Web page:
Continuing north (and skipping NJ-04 where we're waiting on Monmouth County), our next district is NJ-12 (exits 8 and 9). Incumbent Dem Rush Holt has expressed interest in running to replace retiring Sen. Frank Lautenberg; should he do so, Dems will have no problem holding this 66.5 percent Obama district. Lastly (after skipping a few more districts where we're waiting on data), we reach NJ-09 (exits 15X, 16/18E, and 16/18W), another staunchly Democratic district (68.3 percent Obama).

In addition to New Jersey, we also have a series of updates to previously calculated districts.

First, in Colorado, we received updated results from Douglas County. Meanwhile, in Massachusetts, the Secretary of Commonwealth, whom I'd previously criticized for a lack of transparency, has released not only statewide results by town, but also precinct! In terms of quality of data, Massachusetts just catapulted itself from the very bottom to the top tier. (I still hate the Patriots, though!)

None of the changes that we're making are particularly substantial, but they do allow us to remove the provisional designation from the Massachusetts districts:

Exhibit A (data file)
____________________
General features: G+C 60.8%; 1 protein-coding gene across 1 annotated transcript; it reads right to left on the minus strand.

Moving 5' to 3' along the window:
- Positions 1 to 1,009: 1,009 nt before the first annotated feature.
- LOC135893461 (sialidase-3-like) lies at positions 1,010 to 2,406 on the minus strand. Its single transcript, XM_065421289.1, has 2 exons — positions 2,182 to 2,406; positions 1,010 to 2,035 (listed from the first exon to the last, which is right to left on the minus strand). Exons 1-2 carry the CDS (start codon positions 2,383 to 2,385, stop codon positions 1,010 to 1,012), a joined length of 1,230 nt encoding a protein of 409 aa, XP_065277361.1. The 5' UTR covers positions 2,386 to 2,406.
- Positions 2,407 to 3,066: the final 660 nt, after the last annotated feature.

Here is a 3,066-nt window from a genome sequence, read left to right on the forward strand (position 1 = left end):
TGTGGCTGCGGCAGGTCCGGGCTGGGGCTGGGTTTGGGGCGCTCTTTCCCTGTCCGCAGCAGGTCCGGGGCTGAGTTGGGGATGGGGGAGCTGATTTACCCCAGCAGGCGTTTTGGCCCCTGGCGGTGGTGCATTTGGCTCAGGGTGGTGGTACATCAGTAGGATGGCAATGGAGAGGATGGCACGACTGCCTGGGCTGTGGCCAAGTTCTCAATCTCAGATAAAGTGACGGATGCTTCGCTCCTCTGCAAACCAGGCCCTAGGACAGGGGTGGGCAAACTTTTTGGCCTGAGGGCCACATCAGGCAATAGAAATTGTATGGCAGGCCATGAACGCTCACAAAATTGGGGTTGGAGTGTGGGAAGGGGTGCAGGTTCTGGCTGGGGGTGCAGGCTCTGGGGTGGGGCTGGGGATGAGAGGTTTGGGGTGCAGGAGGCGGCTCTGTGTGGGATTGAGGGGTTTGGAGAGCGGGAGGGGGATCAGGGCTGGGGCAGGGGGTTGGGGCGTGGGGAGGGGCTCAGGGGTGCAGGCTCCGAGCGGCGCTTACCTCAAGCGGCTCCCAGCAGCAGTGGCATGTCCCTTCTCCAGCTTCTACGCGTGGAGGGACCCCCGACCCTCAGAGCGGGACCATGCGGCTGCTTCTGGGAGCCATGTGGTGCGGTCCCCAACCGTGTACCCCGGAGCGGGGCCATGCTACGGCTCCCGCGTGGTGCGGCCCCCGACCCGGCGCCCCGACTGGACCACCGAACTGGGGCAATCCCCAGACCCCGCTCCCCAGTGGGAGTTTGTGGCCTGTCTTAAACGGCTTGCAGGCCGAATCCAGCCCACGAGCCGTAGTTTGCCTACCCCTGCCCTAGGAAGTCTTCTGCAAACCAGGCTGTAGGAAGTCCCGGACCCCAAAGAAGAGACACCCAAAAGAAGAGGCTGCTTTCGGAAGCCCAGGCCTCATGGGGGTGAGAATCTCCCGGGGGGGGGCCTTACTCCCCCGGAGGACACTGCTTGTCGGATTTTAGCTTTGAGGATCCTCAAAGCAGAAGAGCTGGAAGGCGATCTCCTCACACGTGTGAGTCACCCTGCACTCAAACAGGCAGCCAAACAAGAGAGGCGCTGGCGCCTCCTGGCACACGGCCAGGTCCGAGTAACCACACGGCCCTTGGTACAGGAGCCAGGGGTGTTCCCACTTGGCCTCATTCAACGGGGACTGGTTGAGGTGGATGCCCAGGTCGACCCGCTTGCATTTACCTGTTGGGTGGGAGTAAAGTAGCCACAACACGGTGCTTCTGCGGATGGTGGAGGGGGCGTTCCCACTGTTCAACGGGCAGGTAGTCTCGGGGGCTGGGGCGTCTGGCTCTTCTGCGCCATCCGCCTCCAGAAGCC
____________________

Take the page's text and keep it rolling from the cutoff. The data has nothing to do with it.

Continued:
District Obama Romney Total Obama% Romney%
CO-04 +67 +147 +218 -0.01% +0.01%
CO-06 +36 +46 +85 -0.00% +0.00%
MA-01 +1,459 +1,190 +2,804 -0.10% +0.07%
MA-02 +2,838 +1,176 +4,085 +0.13% -0.13%
MA-03 +1,221 +606 +1,856 +0.05% -0.05%
MA-04 +1,415 +709 +2,800 -0.05% -0.12%
MA-05 +2,493 +855 +3,406 +0.08% -0.08%
MA-06 +1,395 +614 +2,208 +0.05% -0.09%
MA-07 +479 +35 +535 +0.01% -0.02%
MA-08 +893 +400 +1,319 +0.04% -0.04%
MA-09 +2,633 +1,368 +4,064 +0.10% -0.10%

Lastly, in Texas, the TLC (the Texas Legislative Council—not the formerly popular girl group nor the formerly educational television channel) has released a statewide file of votes by VTD (voting tabulation district). VTDs differ slightly from election precincts, and accordingly, these data differ slightly from the precinct results produced by counties (which explain the slight differences between the results that we've calculated and those calculated by the TLC).